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Aid Agency, Government Work to Improve Food Situation in Northern Ethiopia


The northern Ethiopian region, Tigray, is plagued with inconsistent rainfall, environmental degradation, poor quality soils and other problems, making the area prone to food insecurity. But innovative programs being carried out by an aid agency and government aim to ensure that poor farmers, in particular, are able to grow enough food to eat and even sell despite the bleak conditions. Cathy Majtenyi visited Tigray recently and files this report for VOA.

Letesilase Gebrehiwot is picking hops berries on her farm in a picturesque village near the regional capital, Mekele. As she does so, she recalls what farm life was like, in the past.

She says if the rainy seasons were good, they would have good yields. But during the drought years, they had problems and had to depend on food aid and sell most of their cattle to pay for food. She says that after they sold their cattle, the family moved from town to town looking for food.

Letesilase and her family returned to the area. Three years ago, she and her neighbors began attending seminars held by the German aid agency GTZ and the government's Bureau of Agriculture and Rural Development, in which they learned how to build an enclosure called a "semi-circle terrace."

The structure consists of a stone wall, about two or three feet high, built in the shape of a big smile, with the open end facing the nearby hill. Different plants grow within the enclosure.

Letesilase built five of these on her farm, and is now growing hops, guava, pepper, cabbage, Swiss chard and tomatoes. She is able to feed herself, her husband and their five children from once-bare, dry land and has recently purchased some cattle.

The watershed management expert at GTZ's Tigray office, Gebreegziabher Lemma, explains that semi-circle terraces trap run-off water and moisture coming from the nearby hills and stop the soil from being washed away into gullies during the rainy season, where rainfalls can be erratic and very forceful.

He says crops can be grown all year around, even when conditions are very dry - provided that there is minimum rainfall during the June-to-August rainy season.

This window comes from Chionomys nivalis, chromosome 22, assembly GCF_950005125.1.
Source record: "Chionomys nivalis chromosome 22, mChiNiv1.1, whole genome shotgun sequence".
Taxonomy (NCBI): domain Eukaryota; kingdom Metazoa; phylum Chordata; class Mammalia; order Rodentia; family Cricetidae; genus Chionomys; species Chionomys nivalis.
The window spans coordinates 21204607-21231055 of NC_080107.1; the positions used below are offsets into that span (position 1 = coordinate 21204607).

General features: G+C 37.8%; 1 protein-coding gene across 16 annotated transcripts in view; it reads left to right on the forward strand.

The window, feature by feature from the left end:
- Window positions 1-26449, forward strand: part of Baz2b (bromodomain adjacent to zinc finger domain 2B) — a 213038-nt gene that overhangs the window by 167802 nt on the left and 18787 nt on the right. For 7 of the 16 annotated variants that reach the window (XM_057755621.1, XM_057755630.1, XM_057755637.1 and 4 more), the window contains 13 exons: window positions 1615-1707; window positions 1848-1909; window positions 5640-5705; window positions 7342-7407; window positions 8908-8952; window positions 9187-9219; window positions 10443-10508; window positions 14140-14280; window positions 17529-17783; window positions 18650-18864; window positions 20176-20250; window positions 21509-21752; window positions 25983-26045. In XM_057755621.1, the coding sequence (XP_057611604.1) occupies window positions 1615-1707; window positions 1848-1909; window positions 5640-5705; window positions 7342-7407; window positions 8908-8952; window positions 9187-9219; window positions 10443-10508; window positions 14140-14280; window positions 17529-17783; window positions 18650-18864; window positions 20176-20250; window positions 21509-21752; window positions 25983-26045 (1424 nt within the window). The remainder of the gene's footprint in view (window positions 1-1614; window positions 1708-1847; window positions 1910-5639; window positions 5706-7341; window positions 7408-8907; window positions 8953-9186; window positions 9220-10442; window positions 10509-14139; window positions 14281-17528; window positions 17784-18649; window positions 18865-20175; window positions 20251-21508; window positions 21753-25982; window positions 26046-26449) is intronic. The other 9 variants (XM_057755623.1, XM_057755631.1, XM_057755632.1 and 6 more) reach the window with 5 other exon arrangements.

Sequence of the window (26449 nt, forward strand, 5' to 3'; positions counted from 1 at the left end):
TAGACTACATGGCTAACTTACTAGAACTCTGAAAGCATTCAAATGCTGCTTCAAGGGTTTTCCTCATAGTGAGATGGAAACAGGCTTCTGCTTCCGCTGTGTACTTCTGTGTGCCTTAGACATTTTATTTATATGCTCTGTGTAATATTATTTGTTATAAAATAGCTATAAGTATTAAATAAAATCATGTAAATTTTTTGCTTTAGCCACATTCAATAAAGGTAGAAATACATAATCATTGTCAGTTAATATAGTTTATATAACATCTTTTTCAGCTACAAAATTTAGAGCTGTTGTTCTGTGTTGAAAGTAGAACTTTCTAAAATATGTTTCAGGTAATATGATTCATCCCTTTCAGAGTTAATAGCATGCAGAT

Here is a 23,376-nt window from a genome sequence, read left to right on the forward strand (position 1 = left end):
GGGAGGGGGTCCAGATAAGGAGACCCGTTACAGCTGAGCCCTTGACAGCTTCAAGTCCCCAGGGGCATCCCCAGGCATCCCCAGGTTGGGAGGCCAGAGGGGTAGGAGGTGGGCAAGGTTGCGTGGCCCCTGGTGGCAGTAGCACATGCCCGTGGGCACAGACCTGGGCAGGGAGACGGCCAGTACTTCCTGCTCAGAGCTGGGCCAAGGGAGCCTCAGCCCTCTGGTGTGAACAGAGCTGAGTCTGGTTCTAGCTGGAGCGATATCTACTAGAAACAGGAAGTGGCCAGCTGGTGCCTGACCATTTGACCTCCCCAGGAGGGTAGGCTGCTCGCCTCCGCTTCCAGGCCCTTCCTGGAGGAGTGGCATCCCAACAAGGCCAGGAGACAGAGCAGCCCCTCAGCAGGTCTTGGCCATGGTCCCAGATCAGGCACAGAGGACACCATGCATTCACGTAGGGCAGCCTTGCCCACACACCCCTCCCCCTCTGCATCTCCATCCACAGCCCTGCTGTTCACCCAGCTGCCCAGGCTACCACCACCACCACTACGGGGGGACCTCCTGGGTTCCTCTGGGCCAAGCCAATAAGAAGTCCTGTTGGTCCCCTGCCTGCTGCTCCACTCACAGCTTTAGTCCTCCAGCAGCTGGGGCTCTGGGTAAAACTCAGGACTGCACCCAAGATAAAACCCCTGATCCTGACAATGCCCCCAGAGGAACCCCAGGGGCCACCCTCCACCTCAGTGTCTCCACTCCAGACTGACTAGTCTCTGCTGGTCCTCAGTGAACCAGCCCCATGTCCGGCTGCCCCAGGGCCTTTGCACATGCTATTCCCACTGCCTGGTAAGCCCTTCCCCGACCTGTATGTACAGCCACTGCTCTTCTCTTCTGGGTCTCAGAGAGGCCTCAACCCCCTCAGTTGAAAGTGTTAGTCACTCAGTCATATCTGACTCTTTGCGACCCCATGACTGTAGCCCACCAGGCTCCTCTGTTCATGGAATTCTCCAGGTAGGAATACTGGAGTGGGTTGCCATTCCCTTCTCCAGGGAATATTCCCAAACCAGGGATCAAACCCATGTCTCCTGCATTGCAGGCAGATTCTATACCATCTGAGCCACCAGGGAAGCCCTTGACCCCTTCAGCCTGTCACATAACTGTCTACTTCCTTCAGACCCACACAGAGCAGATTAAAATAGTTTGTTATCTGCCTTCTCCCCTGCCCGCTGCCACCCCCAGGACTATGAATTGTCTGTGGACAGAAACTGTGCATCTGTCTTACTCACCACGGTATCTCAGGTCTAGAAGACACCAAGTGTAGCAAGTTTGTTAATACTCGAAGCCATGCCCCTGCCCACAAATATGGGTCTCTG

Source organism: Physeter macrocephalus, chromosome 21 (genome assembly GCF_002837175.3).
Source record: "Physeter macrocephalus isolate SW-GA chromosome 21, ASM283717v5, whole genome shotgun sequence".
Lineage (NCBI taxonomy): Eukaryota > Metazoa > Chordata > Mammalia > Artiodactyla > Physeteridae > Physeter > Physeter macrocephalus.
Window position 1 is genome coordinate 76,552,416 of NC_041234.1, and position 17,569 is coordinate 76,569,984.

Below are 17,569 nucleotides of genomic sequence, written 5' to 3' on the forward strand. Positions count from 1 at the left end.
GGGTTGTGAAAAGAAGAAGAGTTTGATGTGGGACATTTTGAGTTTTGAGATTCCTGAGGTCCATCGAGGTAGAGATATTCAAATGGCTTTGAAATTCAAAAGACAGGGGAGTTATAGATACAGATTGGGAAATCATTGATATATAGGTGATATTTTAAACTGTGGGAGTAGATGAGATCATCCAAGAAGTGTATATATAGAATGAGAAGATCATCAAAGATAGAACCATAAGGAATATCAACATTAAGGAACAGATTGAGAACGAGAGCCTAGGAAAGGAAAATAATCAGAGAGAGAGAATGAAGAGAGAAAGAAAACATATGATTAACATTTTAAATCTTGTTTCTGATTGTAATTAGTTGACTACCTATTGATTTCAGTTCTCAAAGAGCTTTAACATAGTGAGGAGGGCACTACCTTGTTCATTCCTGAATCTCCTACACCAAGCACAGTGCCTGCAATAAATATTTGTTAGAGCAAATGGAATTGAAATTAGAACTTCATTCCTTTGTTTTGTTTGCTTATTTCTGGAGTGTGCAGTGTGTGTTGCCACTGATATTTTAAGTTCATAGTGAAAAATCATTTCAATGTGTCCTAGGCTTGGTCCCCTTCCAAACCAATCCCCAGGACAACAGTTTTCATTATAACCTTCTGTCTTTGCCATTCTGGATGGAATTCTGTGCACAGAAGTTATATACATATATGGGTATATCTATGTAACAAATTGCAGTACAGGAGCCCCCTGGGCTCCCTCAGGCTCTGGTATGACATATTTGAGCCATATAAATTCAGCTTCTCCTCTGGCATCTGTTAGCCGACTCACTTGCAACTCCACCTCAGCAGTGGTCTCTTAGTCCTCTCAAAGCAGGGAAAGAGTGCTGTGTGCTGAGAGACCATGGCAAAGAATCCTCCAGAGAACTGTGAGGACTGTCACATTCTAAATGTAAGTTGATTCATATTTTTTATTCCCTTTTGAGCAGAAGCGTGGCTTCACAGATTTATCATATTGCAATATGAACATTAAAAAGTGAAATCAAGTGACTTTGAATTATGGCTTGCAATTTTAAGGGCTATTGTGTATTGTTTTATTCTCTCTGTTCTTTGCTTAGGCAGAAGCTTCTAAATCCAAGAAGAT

"I think the nutrition status of the farmers also improved," he said. "Before, they used only these pulses and cereals for household consumption. Now they are using vegetables in their home consumptions. That's why their children are now becoming strong for learning. They are getting also additional income from the vegetable sale and access for this education due to that additional income."

GTZ and the government are also helping to build shallow wells, tanks to trap and hold rainwater, irrigation canals and other water-harvesting technologies. Most of the 150 households participating in the joint GTZ-government semi-circle terrace pilot project are able to water their plants using water from these sources.

The semi-circle terraces, water harvesting technologies and other environmental rehabilitation and conservation initiatives being carried out by GTZ are part of the regional and federal government's wider effort to ensure food security in drought-prone Tigray.

Three years ago, the regional government launched a program called the Comprehensive Community and Household Asset Building Approach, in which 370,000 low-income rural households can choose what is known as a "household package" to improve their food situation.

Each package, which number about 60 in total, contains a combination of farming or other income-generating activities such as growing cereals, pulses, and other crops; livestock ranching; beekeeping; dairy production; or raising poultry.

A credit scheme enables farmers to take out loans with low interest and flexible re-payment schedules to support the packages they select. The government and aid agencies such as GTZ provide training, technical support and, in some cases, materials.

Berhane Hailu is deputy head of the Bureau of Agriculture and Rural Development for the Tigray regional government.

He explains why food security is such a major concern in his region and country.

"Unless our people are food secured and alleviate poverty - it's a question of survival - we cannot live as a country, as people; we cannot live peacefully," he said. "And, we have limited time for this. We cannot be relaxed. We cannot beg the international [community] every year that Ethiopia [is] affected by famine, please give us this amount of grain and so on. People will be fed up. So we have to look [for] our own solutions, and that is food security and poverty alleviation based on our own basic resources."

Berhane says three years ago his government conducted a survey that found that 80 percent of Tigray's rural households lived below the poverty line. He says that his office is conducting another survey now. He thinks there has been a significant improvement in the region's food security.

Tigray also falls under the federal government's Productive Safety Net Program. In its second year, the initiative provides low-income households with cash, food, food-for-work programs and other assistance based on the beneficiaries' circumstances.

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